John 4:46 Commentary - Expository Notes with Practical Observations on the New TestamentIn this last paragraph of the chapter, we find our blessed Saviour performing a second miracle in Cana of Galilee, curing a nobleman's son that was sick of a fever. This nobleman apprehended Christ to be a prophet, and believed that if he were bodily present with his son, he might possibly cure him: but he did not believe him to be the Messias, who was true God, and every where present; therefore to give him infallible proof that he was so, he tells him his son was cured by the word of his mouth, even at that distance. By which miracle he cured not only the child of his fever, but the father of his unbelief.
From the whole, we note, 1. The person that here applies himself to Christ; a nobleman. We do not find Christ oft attended with nobility. Have any of the rulers believed on him? Yes; here is one: the sovereign grace of God is free: and he has his numbers among all orders, ranks, and degrees, of men. And though not many nobles are called, yet some are.
Note, 2. The calamity which befell this noble person, his son was sick; yea, dying. Earthly greatness is no defence against afflictions; great men are in trouble as other men; neither the wealth and riches of this nobleman, nor his power and authoriy, nor his honour in his country, nor his favour with his prince, could keep off God's hand either from himself or from his son; but the father feels as much by sympathy, as the child by sense.
Note, 3. The cause and special occasion, which brought this nobleman to Christ; it was in general, an affliction; and in particular, the sickness of his child.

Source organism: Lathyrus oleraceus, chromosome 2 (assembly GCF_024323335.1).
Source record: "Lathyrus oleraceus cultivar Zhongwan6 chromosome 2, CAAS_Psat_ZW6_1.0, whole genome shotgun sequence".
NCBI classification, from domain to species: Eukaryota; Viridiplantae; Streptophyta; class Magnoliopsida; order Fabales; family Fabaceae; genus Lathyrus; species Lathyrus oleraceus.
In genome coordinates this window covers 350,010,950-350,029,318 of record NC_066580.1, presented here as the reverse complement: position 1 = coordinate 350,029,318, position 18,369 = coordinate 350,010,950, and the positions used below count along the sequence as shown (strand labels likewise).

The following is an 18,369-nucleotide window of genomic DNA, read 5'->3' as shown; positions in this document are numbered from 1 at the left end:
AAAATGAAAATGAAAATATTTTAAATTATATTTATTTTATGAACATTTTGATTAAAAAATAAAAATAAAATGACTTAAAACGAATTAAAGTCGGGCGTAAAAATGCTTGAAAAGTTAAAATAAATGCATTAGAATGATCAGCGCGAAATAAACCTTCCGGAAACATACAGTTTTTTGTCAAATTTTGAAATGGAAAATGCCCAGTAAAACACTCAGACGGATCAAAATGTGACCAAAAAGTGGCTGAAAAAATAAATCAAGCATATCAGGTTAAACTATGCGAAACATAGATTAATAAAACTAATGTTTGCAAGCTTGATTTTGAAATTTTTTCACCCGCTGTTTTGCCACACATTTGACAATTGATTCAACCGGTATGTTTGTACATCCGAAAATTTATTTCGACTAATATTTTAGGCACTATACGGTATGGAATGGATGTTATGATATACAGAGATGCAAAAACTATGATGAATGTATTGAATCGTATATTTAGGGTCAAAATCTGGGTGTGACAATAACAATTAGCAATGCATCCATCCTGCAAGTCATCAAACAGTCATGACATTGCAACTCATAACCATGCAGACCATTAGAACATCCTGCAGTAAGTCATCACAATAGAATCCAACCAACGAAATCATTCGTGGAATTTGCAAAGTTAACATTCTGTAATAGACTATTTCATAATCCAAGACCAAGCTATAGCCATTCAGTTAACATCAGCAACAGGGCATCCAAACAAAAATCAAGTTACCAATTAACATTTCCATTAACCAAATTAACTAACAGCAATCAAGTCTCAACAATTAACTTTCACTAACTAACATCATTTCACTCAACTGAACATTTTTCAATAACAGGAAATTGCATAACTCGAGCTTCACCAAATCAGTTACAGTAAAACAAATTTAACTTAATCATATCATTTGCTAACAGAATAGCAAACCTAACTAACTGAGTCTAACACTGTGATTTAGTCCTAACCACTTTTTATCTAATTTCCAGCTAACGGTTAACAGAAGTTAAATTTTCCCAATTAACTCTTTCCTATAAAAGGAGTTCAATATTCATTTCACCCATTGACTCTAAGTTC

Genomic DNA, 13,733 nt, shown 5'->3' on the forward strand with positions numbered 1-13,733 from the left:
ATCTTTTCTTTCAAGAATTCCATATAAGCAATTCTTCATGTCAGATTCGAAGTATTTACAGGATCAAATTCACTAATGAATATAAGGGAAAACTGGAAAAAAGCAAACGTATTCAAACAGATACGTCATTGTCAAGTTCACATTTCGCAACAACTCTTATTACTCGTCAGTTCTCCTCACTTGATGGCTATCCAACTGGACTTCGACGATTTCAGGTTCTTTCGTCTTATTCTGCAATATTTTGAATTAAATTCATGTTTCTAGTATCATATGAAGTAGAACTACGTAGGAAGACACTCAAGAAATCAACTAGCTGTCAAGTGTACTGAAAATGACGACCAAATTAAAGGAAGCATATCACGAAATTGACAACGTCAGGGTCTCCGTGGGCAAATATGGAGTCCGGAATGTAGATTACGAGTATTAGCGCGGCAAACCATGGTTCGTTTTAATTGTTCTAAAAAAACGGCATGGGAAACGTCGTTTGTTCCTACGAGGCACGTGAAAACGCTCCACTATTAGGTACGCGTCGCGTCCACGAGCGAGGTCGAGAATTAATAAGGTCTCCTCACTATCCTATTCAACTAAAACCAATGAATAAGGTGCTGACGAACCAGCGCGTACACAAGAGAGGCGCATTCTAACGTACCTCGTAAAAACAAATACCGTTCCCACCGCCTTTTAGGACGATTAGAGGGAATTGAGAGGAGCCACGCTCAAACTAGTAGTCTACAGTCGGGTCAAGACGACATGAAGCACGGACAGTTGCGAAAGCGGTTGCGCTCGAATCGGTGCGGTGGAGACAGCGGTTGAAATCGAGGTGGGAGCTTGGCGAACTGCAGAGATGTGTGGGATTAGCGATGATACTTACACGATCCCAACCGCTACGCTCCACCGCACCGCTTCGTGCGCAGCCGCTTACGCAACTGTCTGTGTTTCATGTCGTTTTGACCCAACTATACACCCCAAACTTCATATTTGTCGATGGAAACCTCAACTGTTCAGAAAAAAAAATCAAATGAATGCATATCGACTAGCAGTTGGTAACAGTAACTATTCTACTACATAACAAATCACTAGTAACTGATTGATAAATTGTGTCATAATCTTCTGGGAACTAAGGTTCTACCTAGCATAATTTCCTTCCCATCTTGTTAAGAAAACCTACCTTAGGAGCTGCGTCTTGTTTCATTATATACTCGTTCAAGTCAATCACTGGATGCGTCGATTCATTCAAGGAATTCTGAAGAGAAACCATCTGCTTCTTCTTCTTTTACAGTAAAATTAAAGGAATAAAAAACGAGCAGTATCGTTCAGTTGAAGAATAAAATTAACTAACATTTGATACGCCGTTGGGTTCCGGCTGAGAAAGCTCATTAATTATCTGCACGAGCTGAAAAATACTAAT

Learn hence, That great is the fruit and profit of afflictions to the children of men. Many, with this nobleman, never come to Christ till they be driven by the cross; and particularly, God sanctifies the sickness and death of near and dear relations, (children in special) to bring persons nearer to himself.
Note, 4. This nobleman was neither faithless nor faithful: had he been quite faithless, he had not taken such pains to come to Christ: had he been faithful, he had not limited the Son of God, by saying, Come down and heal my son ere he die. Come down, as if Christ could not have cured him absent; ere my son die, as if the same power required to heal him being sick, could not raise him being dead. Lord heal my son, had been a proper suit to him who was the great Physician: but Come down, and heal him; was to teach Christ how to work. He who doth whatsoever he will, must do it how he will, and when he will. It is for us to crave and receive, not to prescribe and appoint.
Note, 5. The meekness and great condescending goodness of Jesus Christ; notwithstanding the infirmity of this poor man, our Lord says, Go thy way, thy son liveth. Worthiness in the creature, is not the motive that rules Christ. Should we measure our hopes by our worthiness, there was no blessing to be hoped for; but if we measure them by Christ's bounty and compassion, there is no blessing to be despaired of.
Note, 6. How Christ not only answers the desires, but exceeds the expectations of this distressed person. His request was only, Come and heal my son. Christ's answer was, Go thy way, thy son liveth. Our heavenly Father, when he doth not give us what we ask, gives us better than we asked. We ask what we think best, but God gives what he knows to be best. Christ here gave a greater demonstration of his omnipotency than was craved.
Note, lastly, With one word doth Christ heal two patients; the son of his fever, the father of his unbelief. It was a low degree of faith that brought the father to Christ; it was a higher dignity that sent him back to his son; but highest of all, when finding his son healed, he himself believed and his whole house.
Learn hence, That a weak faith may be true, but a true faith is always growing and increasing: It is like the path of the just, that shineth more and more until the perfect day.
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Expository Notes with Practical Observations on the New Testament
William Burkitt (1650 - 1703) was a Church of England clergyman, bible expositor, and devotional writer.
Volume 1: Matthew - John, was published in 1700.
Volume 2: Acts - Revelation was published 1703.